Gloucestershire joins police forces across the country to tackle mobile phone use when driving
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Gloucestershire Constabulary is joining police forces across the country in tackling those driving whilst using their mobile phones.
The ‘No Mobile at the Wheel campaign’ is in line with the Police and Crime Commissioner’s ‘Safe and Social Roads’ policy for Gloucestershire and is organised by the National Police Chief’s Council, which aims to target those who are statistically more likely to use a mobile phone whilst driving.
Statistics for Gloucestershire show that over the last five years 23% of drivers caught using a mobile phone at the wheel involved commercial vehicles and with the current lockdown still in place there is a higher number of these types of drivers on Gloucestershire’s roads.
To help raise awareness of this Gloucestershire Constabulary are now contacting businesses across the county to remind them of the issues and consequences of mobile phone use while driving.
As part of the wider campaign, officers will also be carrying out proactive operations from 15 to 21 February to catch drivers using mobile phones whilst behind the wheel.
This will include patrols across the county by officers from the Specialist Operations team, use of the long range camera and roadside stops by the Special Constabulary.
The use of a mobile phone whilst driving falls within the "Fatal Four" causes of road deaths and injury along with inappropriate speed, not wearing a seat belt and drink/drug driving.
A survey conducted by the Royal Society for the Prevention of Accidents (RoSPA) revealed that 35% of drivers under the age of 25 check texts, emails or social media accounts whilst behind the wheel making them more likely to crash from losing concentration.
Advice will be given out to those who are stopped as currently only 15% of drivers follow Government advice on putting phones in the glove compartment of their vehicle to stop distractions.
Drivers using a phone (handheld or hands free) are four times more likely to be involved in a collision, far less likely to notice and react to hazards, more likely to show poor lane discipline and make more variable speed choices.
Mobile phones provide a further distraction for drivers who are using them as a Satnav or listening to music. Streaming whilst driving is also increasing with people filming videos for social media apps TikTok and Snapchat whilst driving so the safest thing to do is to shut them away in the glove box.
Superintendent Paul Keasey said: "I recognise that mobile phones are an important part of everyone’s lives and provide an important medium for people to stay in touch, especially during these exceptional times. However, it is vitally important that motorists use them safely and are not distracted by them whilst driving.
"Officers from our Roads Policing Unit, Special Constabulary, Local Policing Teams and Camera Monitoring Unit will be placing additional emphasis on monitoring road users and intervening where they see or suspect someone using a mobile phone while driving.
"Our presence and activity will clearly demonstrate our commitment to keeping people safe from harm on the county’s roads – that goes to the very heart of the Constabulary’s mission.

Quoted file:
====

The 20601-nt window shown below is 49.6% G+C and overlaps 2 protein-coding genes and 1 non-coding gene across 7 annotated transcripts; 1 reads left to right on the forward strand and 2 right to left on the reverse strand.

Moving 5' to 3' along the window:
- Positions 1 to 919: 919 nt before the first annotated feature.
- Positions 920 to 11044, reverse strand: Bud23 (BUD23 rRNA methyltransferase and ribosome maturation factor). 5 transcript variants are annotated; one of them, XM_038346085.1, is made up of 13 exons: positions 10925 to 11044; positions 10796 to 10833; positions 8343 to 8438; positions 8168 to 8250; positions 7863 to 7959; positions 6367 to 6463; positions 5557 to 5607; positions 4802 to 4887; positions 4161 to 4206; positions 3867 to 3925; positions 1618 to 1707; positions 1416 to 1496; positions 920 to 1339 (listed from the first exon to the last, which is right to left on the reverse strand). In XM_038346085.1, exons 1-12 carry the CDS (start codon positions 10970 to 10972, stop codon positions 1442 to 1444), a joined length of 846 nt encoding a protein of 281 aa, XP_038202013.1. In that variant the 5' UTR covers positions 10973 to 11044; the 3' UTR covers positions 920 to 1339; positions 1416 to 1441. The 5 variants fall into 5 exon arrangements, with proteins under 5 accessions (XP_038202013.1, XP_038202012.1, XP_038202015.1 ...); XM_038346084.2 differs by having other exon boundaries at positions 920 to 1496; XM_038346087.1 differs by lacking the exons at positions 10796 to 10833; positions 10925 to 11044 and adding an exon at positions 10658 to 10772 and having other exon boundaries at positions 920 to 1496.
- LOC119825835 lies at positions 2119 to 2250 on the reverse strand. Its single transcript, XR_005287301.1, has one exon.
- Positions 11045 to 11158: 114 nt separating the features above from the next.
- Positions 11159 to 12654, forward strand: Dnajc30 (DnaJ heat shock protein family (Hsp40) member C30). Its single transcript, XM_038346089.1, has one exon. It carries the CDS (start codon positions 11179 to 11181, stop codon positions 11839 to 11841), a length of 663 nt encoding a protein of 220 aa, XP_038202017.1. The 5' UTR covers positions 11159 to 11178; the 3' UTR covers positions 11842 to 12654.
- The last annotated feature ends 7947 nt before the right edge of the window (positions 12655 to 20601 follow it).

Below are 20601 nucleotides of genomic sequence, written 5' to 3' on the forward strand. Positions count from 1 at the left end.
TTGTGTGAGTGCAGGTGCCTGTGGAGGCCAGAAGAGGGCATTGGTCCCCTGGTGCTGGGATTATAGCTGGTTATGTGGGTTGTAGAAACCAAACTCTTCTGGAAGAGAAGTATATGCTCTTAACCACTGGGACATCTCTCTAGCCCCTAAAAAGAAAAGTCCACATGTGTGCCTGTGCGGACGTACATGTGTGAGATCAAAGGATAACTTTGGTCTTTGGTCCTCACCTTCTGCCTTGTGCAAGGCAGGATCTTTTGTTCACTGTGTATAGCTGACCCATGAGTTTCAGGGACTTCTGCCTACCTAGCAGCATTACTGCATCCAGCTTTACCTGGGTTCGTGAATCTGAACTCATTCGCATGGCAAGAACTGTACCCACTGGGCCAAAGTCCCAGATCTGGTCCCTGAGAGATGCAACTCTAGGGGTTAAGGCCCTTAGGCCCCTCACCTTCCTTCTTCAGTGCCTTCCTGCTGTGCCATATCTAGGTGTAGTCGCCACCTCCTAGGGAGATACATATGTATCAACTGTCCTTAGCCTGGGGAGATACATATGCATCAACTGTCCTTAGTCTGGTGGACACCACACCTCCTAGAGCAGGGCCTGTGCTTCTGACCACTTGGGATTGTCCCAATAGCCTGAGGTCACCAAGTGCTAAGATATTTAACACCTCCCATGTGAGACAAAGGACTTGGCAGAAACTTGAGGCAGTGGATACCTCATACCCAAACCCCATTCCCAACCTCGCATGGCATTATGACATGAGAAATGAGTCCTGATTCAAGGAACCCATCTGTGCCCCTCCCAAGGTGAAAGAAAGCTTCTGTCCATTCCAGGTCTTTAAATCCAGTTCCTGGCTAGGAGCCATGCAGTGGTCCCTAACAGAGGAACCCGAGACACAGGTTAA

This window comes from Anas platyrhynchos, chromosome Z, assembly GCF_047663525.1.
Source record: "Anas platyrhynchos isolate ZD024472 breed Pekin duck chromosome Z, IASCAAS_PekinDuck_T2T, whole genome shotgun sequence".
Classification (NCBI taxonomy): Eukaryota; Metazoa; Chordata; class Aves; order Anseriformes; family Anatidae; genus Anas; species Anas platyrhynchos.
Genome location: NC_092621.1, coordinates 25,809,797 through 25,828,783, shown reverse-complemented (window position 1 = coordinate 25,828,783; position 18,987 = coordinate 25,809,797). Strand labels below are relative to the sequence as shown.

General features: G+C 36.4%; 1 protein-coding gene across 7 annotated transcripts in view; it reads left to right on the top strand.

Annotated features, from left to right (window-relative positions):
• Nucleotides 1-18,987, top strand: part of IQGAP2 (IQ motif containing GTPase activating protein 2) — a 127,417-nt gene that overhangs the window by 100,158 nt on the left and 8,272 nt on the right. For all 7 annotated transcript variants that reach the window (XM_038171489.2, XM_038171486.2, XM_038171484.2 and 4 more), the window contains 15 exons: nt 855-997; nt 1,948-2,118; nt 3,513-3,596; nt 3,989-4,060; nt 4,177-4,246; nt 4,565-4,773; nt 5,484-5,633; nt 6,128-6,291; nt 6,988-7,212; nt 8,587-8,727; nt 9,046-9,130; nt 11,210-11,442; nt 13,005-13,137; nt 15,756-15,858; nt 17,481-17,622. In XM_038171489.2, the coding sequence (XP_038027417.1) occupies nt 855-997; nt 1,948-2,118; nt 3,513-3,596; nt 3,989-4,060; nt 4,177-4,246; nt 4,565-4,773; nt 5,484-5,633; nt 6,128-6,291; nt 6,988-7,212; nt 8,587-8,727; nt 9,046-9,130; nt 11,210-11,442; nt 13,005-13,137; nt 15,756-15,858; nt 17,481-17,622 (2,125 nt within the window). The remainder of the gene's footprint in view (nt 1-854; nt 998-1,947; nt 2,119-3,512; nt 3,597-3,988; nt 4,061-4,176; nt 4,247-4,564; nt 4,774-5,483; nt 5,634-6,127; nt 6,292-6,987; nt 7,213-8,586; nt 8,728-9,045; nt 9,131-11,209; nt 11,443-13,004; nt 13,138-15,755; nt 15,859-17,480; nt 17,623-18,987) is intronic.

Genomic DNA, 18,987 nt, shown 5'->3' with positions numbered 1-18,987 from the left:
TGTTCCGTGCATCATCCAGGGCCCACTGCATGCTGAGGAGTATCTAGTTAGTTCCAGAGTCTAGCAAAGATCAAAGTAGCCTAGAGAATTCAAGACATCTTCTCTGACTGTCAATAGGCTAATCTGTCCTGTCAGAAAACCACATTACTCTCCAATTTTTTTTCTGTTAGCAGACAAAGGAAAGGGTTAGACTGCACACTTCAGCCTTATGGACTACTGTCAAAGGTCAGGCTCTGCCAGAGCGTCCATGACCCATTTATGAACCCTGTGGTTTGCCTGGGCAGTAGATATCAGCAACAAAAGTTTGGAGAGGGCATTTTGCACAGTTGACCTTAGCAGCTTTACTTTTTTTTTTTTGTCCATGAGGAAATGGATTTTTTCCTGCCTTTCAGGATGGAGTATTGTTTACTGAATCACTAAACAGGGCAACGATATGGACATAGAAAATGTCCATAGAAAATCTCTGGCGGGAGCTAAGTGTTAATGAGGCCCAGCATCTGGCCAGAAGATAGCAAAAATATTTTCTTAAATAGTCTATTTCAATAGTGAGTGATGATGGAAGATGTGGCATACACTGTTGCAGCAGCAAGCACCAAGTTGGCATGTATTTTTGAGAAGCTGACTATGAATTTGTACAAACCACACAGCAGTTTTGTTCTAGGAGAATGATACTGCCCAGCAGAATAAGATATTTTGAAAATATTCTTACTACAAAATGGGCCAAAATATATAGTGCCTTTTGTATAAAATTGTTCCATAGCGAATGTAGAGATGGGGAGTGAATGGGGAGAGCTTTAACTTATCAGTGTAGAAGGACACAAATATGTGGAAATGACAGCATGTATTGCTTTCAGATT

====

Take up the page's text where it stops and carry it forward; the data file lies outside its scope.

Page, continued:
“Many companies with delivery drivers are very responsible about ensuring their drivers do not use their phones whilst driving so this campaign is about reminding both drivers and their employers of the importance of this."
Safe and Social Roads is one of Police and Crime Commissioner Martin Surl's priorities, it aims to ensure that residents can move around our communities in safety and with as much ease and convenience as possible knowing that police will enforce the law when necessary whilst addressing local road safety concerns.
Nigel Lloyd-Jones, Priority Lead for Safe and Social Roads for the Office of the Police and Crime Commissioner said: "Mobile phone usage whilst driving, in any way, is unacceptable to the majority of people.
"A vital aspect of this campaign is a unified approach of the community and police to make it clear to a minority that this is a dangerous practice. Suggesting alternative strategies such as putting the device in the glove compartment, or having an app that blocks calls whilst driving could be life savers.
“Many companies are very responsible about ensuring their drivers do not use their phones whilst driving so this campaign is about reminding both drivers and their employers of the importance of this.
"We appreciate the support of businesses in highlighting this issue to their drivers, or their employees driving for work, in their health and safety policies and operational practices. For further employer’s information and toolkit please visit www.rospa.com/rospaweb/docs/advice-services/road-safety/employers/work-mobile-phones.pdf."
To find out more about the penalties of using your phone whilst driving please visit: https://www.gov.uk/using-mobile-phones-when-driving-the-law
Anyone who has concerns over someone who may be using their mobile phone whilst driving can report this to police by completing the following form or calling 999 if the incident is ongoing: https://www.gloucestershire.police.uk/tua/tell-us-about/soh/seen-or-heard/
Alternatively you can anonymously submit information by calling Crimestoppers on 0800 555 111 or via their website: https://crimestoppers-uk.org/give-information/forms/give-information-anonymously